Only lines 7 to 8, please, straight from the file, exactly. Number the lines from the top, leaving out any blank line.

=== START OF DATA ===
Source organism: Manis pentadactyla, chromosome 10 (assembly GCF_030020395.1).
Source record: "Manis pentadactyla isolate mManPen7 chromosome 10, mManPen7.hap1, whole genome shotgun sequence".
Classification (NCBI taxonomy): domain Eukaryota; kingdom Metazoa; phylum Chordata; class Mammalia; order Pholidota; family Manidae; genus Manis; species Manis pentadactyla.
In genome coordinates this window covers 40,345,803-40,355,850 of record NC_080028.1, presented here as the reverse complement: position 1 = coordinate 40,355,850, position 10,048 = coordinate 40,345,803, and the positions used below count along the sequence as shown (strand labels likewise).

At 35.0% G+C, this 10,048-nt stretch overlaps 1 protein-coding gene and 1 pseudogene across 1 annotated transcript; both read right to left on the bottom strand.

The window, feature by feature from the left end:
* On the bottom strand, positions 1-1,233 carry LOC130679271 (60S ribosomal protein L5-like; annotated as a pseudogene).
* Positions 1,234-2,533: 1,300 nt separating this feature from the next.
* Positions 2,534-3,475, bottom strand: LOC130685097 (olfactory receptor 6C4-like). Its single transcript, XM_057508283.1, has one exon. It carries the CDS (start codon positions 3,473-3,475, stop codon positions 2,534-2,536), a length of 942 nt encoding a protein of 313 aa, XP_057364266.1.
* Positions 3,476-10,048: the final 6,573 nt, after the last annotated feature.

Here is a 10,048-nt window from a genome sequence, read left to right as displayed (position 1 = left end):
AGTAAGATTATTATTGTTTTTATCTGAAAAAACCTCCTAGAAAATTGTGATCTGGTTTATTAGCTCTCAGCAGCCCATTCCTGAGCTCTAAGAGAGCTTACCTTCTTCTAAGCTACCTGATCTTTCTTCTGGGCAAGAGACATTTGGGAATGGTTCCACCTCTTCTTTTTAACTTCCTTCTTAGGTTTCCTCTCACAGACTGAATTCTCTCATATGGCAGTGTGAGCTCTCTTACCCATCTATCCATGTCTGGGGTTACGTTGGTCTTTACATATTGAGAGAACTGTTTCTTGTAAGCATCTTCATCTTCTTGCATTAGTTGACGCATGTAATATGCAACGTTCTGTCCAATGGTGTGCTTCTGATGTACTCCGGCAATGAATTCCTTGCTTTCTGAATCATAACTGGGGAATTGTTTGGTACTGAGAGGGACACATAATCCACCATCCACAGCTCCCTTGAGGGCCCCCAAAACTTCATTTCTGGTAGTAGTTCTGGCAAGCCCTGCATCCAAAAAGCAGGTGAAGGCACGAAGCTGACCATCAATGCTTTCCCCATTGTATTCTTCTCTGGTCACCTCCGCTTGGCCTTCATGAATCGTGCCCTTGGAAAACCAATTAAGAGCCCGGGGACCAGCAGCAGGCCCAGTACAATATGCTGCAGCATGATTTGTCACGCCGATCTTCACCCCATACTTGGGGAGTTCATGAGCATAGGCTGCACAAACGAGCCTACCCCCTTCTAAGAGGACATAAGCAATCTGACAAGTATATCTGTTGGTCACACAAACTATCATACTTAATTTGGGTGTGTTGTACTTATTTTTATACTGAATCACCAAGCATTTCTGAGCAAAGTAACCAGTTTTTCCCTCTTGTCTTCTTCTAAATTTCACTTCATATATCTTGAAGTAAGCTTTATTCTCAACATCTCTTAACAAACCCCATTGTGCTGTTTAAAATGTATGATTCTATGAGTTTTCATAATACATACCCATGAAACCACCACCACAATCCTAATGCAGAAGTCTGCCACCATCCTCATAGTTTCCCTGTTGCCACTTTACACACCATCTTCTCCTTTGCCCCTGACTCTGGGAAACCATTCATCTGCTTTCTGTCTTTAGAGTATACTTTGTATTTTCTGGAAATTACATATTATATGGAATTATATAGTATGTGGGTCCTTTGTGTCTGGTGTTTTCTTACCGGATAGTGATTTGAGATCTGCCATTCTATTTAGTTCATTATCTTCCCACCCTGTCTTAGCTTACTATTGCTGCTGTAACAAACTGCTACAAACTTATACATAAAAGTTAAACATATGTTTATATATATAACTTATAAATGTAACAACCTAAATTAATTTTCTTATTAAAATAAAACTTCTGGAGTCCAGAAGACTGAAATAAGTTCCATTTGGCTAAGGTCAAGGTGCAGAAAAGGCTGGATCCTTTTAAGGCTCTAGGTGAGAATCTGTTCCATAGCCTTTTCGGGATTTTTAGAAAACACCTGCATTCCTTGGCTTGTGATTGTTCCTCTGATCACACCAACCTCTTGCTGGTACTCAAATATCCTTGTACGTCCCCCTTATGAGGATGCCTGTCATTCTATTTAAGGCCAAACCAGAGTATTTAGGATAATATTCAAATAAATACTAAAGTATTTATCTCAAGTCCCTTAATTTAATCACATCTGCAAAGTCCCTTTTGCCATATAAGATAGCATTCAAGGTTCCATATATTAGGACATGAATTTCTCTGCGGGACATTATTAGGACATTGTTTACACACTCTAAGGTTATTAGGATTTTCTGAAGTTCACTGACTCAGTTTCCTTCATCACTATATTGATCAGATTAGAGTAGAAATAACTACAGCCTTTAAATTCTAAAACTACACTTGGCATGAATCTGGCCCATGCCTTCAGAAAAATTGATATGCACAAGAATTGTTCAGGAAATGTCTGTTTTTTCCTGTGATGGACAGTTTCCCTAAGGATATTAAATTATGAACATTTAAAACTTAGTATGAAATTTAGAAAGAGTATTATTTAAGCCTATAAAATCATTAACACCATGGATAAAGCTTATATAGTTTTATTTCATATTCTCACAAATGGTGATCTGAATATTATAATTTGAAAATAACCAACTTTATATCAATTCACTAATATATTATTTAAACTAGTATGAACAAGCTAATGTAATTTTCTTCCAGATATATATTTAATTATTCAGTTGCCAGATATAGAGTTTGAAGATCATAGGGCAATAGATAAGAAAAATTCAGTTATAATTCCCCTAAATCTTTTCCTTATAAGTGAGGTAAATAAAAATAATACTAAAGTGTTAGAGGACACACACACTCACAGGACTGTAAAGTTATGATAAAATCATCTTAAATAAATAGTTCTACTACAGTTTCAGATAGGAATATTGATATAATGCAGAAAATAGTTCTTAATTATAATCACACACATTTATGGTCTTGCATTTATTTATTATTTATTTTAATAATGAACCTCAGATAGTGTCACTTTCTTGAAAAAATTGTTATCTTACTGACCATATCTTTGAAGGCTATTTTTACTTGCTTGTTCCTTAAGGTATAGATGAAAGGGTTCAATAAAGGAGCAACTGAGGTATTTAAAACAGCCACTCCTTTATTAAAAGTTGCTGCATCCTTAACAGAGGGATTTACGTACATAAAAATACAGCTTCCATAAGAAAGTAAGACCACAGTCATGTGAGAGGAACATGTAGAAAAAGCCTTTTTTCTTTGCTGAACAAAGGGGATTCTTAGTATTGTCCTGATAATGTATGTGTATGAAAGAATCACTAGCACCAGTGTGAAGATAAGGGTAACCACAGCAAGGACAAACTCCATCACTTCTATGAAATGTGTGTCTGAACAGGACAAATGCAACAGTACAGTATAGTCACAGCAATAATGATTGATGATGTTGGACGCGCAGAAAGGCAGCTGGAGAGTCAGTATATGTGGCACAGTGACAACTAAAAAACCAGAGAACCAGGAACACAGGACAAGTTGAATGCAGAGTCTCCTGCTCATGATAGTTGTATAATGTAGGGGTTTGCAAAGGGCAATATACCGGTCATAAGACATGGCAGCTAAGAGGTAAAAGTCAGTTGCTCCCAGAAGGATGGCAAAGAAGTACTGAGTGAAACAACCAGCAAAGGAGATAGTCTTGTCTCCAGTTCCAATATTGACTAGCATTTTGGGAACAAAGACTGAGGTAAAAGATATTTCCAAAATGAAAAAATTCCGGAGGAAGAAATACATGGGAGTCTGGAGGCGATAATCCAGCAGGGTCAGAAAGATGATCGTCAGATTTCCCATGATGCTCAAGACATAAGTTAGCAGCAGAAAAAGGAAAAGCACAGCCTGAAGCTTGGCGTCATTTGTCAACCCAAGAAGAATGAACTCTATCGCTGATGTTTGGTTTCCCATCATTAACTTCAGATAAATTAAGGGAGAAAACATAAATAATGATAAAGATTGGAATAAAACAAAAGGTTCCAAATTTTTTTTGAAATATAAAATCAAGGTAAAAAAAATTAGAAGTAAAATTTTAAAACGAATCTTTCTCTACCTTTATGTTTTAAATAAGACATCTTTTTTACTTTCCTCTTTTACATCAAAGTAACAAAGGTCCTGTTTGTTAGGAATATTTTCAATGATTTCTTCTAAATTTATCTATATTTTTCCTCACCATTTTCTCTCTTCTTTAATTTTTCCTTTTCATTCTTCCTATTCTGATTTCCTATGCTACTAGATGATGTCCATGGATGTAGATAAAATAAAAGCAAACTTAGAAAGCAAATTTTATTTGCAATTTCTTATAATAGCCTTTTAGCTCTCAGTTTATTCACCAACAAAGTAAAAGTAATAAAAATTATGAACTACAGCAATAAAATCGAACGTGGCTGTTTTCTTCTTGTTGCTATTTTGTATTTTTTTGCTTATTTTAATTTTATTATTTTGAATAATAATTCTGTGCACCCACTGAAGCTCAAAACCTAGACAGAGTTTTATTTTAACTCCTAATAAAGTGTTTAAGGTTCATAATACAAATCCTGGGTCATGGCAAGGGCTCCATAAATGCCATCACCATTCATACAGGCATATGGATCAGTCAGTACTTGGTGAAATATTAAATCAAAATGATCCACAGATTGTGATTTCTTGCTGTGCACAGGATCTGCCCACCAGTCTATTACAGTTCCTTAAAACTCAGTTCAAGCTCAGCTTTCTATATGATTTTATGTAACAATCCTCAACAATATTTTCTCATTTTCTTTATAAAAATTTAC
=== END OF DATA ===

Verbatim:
* On the bottom strand, positions 1-1,233 carry LOC130679271 (60S ribosomal protein L5-like; annotated as a pseudogene).
* Positions 1,234-2,533: 1,300 nt separating this feature from the next.